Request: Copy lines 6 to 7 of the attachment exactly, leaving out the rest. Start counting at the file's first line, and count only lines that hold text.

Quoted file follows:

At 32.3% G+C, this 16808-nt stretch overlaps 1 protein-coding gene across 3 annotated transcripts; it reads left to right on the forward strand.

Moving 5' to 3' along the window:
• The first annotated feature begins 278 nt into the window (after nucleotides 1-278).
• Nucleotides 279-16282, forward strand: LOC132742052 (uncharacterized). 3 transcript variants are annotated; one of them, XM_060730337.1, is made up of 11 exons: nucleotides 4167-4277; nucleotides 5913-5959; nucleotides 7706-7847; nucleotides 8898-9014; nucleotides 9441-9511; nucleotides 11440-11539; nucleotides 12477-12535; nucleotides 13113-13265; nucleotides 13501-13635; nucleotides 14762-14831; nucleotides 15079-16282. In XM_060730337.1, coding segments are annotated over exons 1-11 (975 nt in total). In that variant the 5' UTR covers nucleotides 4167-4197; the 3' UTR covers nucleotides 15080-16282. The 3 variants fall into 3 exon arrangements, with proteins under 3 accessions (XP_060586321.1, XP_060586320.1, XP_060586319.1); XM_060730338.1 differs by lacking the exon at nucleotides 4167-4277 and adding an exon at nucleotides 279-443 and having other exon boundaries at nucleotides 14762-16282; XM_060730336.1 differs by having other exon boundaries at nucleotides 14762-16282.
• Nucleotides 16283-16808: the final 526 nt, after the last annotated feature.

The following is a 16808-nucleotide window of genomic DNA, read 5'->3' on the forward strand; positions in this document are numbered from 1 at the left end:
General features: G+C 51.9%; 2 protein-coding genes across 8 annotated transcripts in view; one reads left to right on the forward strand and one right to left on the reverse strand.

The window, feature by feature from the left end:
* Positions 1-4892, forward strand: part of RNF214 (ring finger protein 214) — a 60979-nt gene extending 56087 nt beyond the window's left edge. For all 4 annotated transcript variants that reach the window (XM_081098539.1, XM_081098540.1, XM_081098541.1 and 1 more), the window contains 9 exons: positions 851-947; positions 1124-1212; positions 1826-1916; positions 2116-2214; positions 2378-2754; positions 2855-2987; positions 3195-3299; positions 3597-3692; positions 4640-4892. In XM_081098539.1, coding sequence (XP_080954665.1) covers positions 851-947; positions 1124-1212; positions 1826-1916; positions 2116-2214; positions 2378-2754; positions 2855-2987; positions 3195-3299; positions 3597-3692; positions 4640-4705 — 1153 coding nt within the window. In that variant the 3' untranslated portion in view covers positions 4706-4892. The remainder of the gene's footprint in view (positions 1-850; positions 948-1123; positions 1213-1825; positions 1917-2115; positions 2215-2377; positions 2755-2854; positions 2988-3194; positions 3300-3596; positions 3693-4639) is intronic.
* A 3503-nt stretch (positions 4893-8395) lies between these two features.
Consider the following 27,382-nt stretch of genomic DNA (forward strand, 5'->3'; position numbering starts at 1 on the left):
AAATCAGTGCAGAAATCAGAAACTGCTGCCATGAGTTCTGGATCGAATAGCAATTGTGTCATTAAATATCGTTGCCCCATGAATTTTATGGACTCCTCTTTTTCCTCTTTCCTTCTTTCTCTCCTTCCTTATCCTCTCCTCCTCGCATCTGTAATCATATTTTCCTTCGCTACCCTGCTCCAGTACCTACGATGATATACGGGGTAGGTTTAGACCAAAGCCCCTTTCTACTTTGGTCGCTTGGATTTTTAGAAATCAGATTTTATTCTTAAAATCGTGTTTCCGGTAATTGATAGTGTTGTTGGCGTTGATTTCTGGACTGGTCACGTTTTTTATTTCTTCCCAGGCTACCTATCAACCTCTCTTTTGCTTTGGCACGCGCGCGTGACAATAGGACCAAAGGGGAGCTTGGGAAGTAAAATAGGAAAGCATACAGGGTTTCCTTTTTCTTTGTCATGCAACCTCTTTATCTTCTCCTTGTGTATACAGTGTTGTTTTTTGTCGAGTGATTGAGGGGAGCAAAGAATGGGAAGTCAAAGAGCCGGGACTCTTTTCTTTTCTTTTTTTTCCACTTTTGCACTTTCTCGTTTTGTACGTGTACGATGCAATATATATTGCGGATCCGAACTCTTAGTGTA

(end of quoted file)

The following is a 16808-nucleotide window of genomic DNA, read 5'->3' on the forward strand; positions in this document are numbered from 1 at the left end:
General features: G+C 51.9%; 2 protein-coding genes across 8 annotated transcripts in view; one reads left to right on the forward strand and one right to left on the reverse strand.